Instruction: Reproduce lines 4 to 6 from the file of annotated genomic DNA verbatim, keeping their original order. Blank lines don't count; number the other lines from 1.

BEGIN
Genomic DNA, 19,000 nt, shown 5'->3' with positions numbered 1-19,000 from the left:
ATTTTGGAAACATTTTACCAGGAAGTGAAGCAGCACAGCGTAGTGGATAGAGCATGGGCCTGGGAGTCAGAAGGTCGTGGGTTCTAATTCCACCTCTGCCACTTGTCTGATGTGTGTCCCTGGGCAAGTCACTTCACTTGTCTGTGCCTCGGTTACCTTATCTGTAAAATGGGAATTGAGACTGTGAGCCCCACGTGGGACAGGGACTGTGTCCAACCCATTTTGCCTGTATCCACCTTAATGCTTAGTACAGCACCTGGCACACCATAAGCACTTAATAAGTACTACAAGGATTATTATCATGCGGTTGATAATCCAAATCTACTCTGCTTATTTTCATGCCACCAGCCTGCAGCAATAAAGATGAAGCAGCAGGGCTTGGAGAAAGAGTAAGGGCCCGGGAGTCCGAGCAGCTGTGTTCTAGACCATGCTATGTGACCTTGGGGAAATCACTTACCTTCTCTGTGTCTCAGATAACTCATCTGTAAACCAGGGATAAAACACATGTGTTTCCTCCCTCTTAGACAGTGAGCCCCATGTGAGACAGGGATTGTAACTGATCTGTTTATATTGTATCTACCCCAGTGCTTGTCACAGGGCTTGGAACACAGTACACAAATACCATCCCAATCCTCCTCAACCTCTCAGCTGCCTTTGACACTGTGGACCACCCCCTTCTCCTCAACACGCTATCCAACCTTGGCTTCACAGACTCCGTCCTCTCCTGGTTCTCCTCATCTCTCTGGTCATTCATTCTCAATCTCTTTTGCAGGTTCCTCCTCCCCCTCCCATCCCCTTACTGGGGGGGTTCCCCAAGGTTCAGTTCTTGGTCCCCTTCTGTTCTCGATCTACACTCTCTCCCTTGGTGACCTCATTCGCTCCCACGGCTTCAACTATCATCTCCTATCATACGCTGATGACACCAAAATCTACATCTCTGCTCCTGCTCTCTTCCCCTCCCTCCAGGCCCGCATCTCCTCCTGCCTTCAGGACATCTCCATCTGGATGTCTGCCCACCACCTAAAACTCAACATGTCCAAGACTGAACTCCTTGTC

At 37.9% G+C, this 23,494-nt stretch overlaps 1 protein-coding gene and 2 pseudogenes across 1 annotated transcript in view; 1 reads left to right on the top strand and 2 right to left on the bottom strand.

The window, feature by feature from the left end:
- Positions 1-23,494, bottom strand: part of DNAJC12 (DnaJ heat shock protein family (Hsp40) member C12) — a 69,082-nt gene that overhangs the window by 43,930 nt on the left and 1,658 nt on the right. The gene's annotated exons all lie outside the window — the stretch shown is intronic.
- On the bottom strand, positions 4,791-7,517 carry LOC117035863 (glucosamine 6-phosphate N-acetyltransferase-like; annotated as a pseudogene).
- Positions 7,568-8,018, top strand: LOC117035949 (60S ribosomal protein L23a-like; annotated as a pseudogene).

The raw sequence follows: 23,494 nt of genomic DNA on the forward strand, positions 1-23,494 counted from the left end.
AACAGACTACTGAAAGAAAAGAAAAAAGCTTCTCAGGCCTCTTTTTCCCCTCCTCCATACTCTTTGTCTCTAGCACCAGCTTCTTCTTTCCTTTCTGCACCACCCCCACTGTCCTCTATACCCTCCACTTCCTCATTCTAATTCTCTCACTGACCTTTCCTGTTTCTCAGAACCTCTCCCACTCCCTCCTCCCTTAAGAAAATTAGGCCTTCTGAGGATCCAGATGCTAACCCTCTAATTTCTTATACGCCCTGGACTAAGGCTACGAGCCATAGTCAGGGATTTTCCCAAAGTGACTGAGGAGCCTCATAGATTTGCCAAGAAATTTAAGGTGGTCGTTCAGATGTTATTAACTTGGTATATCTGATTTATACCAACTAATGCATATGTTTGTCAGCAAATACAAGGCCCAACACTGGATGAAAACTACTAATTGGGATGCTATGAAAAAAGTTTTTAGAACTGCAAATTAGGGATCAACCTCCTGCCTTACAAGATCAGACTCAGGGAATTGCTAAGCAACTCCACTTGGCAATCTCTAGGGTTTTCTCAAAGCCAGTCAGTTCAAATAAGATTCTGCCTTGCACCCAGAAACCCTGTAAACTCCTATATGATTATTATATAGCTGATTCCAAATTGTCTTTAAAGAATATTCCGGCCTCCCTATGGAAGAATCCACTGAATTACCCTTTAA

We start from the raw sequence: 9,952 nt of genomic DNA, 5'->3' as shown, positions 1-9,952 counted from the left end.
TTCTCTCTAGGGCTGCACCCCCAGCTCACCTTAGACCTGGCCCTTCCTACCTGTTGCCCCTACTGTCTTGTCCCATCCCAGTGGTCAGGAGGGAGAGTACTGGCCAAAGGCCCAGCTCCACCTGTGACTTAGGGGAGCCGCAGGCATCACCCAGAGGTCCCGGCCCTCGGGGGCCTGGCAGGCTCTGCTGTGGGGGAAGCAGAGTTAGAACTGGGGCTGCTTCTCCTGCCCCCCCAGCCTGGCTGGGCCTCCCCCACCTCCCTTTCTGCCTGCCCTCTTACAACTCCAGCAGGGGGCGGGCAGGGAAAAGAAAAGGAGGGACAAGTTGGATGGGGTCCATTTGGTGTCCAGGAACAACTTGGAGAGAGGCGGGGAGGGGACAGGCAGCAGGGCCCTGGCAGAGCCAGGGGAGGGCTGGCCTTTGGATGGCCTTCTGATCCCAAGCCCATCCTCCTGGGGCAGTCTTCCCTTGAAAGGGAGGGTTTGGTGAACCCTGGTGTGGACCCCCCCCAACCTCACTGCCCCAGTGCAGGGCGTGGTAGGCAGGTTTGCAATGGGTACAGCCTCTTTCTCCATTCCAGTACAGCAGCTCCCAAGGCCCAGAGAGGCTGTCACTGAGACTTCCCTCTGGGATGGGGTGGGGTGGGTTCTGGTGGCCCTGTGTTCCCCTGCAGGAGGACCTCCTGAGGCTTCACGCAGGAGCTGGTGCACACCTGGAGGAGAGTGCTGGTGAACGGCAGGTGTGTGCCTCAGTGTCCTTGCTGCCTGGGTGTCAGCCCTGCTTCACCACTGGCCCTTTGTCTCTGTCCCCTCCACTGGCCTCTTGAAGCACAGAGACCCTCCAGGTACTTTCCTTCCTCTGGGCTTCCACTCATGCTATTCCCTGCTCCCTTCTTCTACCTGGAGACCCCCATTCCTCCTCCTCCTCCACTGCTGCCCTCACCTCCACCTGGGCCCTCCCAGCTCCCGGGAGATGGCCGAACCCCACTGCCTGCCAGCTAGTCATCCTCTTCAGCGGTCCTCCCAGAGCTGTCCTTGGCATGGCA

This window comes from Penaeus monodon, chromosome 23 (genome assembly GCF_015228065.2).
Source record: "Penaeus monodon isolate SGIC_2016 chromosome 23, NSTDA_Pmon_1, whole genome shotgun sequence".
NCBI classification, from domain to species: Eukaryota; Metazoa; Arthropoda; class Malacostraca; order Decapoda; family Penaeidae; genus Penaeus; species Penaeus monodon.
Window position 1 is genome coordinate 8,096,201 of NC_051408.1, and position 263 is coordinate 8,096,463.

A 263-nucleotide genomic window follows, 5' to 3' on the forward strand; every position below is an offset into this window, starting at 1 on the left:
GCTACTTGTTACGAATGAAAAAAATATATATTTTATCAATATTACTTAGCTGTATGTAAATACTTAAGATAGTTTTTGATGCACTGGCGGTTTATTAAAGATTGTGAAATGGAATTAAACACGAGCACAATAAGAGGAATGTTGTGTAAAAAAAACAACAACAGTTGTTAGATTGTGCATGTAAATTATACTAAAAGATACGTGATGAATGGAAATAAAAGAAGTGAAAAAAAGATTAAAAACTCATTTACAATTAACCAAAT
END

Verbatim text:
The window, feature by feature from the left end:
- Positions 1-23,494, bottom strand: part of DNAJC12 (DnaJ heat shock protein family (Hsp40) member C12) — a 69,082-nt gene that overhangs the window by 43,930 nt on the left and 1,658 nt on the right. The gene's annotated exons all lie outside the window — the stretch shown is intronic.
- On the bottom strand, positions 4,791-7,517 carry LOC117035863 (glucosamine 6-phosphate N-acetyltransferase-like; annotated as a pseudogene).